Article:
Since there are so many advantages to gardening with containers it's oftentimes difficult to know where to start telling the story, but we'll try. Containers are great for 1st time gardeners, they often are much easier to work with when tilling the soil because they're higher off the ground, which means less back pain, containers are a great way to keep plants, that may be prone to disease, away from other plants where we don't want the disease to spread, it's easy to move containerized plants indoors if it's going to get cold, containers are a great way to create a focal point or to add an accent to the garden and containers are kid friendly and are great for patios, porches, as well as small spaces.

Hayley Davis has an eye for interesting, unusual and colorful container designs. In her time she has planted hundreds, if not thousands, of containers. In this Episode she shares her wealth of knowledge regarding container gardening.

Eric meets Hayley. Eric shares that some of his favorite shows deal with containers. But when meeting a gardener for the 1st time he likes to find out what initially got them interested in gardening. Hayley tells us that she thinks she has always enjoyed flowers and gardens. She fondly remembers her grandmother taking her, as a child, to garden club meetings. There she would be passed around to the different ladies. She distinctly remembers them talking about different plants each week. After high school Hayley went to Auburn Univ. and earned a degree in Horticultural Landscape Design. After school she immediately began working with Gibbs Landscaping Co. and she has worked for Gibbs Landscaping for 14 years in the seasonal color department. This has provided her the opportunity to get hands on experience, maintaining flowers throughout the season, seeing how they grow and learning their growth habits.

Hayley gets ideas and inspiration for containers all over the place, from seeing someone else's design to even the color of the clothes she might be wearing that day. Those things can often inspire a color theme. Plus she enjoys looking at plants and thinking about what will work together. Eric knows she has a lot of exciting containers for us to see and is anxious to get started.

Hayley thinks container gardening is a simple pleasure. It's not as time consuming as planting a seasonal bed. The last time she planted a flower she was extremely sore the next day from bending over to till the bed, from planting the flowers and shaping of the bed. Eric concurs there is quite a bit more time involved in tilling a plot of land. Containers become a very simple, a very practical way of having color, especially in scenarios where individuals don't have an abundance of land. Even if someone has just a small patio or a deck, containers are a great way to dive into gardening. For folks new to gardening containers are very simple and a very practical way to put collections of color exactly where one wants them. Eric notices that is exactly what has been done in this location, Gibbs Gardens. Hayley agrees and feels containers are for the new generation or the next generation of gardeners. When living in an apartment with a small patio containers have the advantage of immediate gratification. Importantly by starting gardening at an early age it sets the seed and creates interest which can grow with age. Because typically as we age we do have more time for gardening and enjoy it more.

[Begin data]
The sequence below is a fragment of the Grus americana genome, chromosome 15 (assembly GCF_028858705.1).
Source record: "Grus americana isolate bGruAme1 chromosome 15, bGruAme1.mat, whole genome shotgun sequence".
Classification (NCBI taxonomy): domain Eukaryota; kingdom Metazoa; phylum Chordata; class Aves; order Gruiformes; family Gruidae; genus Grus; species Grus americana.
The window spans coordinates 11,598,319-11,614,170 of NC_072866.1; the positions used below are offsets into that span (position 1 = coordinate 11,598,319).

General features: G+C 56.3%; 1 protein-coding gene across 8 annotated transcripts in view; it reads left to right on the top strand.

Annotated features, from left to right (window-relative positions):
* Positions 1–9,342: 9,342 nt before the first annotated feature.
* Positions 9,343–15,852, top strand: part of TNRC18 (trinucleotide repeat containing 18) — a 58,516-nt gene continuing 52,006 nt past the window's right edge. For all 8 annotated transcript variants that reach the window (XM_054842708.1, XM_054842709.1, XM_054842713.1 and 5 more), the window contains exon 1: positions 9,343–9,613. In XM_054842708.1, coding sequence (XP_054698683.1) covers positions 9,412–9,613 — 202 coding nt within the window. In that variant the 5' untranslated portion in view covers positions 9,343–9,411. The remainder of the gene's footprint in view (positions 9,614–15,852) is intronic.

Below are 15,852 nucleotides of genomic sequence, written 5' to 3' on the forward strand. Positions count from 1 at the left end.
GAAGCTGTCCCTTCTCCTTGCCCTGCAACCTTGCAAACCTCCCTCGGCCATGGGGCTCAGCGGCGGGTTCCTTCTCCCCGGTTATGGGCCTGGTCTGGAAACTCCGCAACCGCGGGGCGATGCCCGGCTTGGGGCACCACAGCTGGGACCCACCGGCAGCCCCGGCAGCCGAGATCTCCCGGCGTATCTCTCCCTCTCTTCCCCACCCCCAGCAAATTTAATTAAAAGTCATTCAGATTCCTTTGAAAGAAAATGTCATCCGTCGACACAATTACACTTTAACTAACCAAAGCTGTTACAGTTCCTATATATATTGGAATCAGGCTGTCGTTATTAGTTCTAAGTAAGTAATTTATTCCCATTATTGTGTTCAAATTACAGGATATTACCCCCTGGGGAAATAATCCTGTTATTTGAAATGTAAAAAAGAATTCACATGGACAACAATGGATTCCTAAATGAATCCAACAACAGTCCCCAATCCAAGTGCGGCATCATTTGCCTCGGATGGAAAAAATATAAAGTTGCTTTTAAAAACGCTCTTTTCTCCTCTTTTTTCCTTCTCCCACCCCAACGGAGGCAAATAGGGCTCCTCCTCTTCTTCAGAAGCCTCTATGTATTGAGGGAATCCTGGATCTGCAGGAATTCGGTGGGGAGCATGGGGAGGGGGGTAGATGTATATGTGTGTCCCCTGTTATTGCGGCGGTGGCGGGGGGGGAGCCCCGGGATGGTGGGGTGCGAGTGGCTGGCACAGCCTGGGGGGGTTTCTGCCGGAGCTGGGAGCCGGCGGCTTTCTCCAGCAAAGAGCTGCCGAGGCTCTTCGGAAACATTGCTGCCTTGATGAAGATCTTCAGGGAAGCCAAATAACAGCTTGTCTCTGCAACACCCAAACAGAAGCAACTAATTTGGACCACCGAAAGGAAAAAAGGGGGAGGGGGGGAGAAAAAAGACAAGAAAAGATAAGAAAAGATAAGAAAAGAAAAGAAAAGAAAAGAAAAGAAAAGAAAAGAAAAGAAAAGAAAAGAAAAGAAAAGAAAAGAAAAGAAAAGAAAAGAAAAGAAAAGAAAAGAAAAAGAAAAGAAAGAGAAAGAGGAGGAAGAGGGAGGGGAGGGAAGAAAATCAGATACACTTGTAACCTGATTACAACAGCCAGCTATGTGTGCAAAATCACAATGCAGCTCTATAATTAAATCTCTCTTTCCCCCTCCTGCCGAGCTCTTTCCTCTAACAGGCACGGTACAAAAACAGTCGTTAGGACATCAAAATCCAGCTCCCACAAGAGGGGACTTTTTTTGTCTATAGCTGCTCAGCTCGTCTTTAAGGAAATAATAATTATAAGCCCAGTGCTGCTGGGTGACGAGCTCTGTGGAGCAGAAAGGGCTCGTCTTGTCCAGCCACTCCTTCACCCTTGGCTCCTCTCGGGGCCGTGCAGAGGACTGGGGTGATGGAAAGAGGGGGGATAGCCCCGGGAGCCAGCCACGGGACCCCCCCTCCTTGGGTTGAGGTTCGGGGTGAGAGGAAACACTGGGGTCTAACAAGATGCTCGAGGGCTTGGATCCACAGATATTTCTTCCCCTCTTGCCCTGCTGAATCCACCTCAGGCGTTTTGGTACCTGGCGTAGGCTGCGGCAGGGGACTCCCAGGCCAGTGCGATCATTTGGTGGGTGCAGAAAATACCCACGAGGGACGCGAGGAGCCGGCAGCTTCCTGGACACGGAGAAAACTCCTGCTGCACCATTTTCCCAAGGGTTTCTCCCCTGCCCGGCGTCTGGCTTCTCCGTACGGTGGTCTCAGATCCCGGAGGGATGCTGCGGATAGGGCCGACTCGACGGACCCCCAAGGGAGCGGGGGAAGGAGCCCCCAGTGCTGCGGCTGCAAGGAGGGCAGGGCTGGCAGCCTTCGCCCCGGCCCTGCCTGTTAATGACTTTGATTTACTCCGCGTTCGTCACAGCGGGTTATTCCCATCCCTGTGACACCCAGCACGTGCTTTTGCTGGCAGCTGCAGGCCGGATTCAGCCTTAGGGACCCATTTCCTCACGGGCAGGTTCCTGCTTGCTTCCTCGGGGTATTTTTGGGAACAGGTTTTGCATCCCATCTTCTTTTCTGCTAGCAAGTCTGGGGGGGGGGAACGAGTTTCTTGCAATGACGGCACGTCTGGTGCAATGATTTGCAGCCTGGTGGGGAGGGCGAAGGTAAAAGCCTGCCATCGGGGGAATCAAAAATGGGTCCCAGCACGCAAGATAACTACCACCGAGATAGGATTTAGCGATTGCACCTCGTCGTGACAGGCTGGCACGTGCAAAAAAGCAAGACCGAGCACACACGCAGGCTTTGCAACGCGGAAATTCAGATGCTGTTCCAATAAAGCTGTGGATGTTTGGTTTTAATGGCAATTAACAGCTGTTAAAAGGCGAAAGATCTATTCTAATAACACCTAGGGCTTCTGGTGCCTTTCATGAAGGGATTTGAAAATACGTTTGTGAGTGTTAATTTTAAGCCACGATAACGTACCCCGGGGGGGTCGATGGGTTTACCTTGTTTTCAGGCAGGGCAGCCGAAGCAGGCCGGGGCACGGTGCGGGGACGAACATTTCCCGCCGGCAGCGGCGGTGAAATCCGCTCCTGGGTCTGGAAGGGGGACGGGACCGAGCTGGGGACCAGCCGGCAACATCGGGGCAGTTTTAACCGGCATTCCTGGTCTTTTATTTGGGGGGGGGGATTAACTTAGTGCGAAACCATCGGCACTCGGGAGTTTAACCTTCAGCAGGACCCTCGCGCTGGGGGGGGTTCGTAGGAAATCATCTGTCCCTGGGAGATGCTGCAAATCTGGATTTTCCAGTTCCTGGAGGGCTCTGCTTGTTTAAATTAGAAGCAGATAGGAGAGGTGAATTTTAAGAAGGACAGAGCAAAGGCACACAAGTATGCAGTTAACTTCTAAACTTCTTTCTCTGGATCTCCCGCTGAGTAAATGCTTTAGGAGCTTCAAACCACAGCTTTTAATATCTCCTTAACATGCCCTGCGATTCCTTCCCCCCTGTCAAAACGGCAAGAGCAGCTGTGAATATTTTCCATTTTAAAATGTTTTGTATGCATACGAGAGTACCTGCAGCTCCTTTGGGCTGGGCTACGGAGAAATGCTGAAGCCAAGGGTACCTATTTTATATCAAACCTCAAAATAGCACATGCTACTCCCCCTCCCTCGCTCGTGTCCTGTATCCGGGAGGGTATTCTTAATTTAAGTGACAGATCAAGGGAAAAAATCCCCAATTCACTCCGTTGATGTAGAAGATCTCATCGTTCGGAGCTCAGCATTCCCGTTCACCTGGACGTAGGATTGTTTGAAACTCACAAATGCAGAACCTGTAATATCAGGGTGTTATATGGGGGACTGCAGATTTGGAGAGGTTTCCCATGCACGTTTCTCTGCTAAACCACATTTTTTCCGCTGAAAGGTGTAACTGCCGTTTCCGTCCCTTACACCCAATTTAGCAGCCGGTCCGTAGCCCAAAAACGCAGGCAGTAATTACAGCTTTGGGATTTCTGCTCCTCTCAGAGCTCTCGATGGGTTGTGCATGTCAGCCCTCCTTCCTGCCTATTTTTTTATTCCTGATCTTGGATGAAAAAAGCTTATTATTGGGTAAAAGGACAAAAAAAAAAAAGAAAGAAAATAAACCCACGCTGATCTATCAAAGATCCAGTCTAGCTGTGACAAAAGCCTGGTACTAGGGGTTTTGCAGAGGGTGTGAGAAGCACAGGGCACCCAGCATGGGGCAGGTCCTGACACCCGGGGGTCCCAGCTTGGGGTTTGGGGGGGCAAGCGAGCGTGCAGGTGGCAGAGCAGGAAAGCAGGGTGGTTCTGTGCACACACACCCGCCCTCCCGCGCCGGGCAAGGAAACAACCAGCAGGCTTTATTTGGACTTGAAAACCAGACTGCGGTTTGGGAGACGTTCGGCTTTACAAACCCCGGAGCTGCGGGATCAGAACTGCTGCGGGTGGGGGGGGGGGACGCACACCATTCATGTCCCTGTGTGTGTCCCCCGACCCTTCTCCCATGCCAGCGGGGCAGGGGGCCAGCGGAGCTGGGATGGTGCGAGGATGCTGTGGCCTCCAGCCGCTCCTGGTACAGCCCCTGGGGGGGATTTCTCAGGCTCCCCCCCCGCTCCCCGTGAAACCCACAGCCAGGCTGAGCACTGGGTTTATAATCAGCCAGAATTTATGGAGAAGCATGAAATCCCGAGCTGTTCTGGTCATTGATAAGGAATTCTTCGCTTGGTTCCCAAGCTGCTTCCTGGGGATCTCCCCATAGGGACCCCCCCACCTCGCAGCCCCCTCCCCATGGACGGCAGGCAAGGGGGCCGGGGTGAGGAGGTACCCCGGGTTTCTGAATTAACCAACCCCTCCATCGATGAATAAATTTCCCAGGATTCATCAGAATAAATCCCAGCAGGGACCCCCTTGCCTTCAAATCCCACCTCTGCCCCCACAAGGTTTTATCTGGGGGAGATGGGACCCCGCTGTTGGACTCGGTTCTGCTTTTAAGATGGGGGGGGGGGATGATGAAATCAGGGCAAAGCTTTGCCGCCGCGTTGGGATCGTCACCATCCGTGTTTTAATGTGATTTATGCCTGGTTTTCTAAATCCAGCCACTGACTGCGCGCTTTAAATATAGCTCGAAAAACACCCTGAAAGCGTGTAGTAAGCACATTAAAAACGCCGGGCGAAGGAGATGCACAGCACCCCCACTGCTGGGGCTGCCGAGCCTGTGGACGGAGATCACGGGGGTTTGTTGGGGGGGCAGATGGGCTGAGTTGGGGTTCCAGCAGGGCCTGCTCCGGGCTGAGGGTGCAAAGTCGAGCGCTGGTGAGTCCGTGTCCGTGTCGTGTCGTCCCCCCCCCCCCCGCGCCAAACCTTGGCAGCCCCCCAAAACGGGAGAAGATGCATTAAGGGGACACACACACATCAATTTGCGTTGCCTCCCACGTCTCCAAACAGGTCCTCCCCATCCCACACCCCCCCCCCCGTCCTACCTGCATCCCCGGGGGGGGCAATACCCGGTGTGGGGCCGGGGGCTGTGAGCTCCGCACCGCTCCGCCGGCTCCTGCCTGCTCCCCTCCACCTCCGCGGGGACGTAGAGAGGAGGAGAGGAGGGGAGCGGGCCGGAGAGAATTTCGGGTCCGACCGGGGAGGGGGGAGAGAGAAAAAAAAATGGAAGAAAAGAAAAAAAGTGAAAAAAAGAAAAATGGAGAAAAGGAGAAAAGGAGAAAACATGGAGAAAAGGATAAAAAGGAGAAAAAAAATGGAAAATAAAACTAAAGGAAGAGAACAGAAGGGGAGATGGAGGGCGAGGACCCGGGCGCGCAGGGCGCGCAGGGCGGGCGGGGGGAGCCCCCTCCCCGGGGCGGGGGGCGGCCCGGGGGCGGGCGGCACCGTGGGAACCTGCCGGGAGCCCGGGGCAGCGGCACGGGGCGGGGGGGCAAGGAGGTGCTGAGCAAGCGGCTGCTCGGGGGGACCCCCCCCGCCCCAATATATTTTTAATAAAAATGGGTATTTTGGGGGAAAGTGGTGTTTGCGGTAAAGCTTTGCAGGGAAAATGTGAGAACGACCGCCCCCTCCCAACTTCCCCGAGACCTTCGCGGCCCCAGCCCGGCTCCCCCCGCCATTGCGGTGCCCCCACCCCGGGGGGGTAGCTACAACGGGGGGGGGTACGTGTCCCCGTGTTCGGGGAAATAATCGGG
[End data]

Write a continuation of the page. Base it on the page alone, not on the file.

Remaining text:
What are some of the things one should consider when container gardening? Hayley feels that one of the most important things to look for in a container is proper drainage. Choosing the CORRECT POTTING MIX is key. One shouldn't use top soil in a container because it's too heavy. It's best to use a light potting soil, something light and airy because it will allow drainage of water. Potting mixes are specifically engineered and will often contain perlite. Perlite is little, white volcanic like chunks of rock. Good potting soil may also contain pine bark or peat, both do a much better job of allowing water to drain through the media than top soil would. There have been innovations with potting soils and some now contain moisture control crystals. They hold the water which is good because containers typically dry out faster than something planted in the ground. In some cases it may not be practical for gardeners to water their plants once or twice a day in the heat of the summer. The crystals provide a little extra time thus make it more convenient for the gardener. And, pot size does matter. The larger the pot the more moisture it holds, thus it will need watered less frequently. Hayley feels one of the most common mistakes people make is not feeding their plants. Some potting mixes come with fertilizers but if we have a potting media that doesn't Hayley recommends starting with a slow release fertilizer. It will release throughout the season but it can be helpful to add a liquid fertilizer every few weeks to a month. Even with potting soils with fertilizer there is most often not enough fertilizer to carry the plants throughout the entire season. So in order to have big, healthy vibrant containers we do need to feed the plants regularly.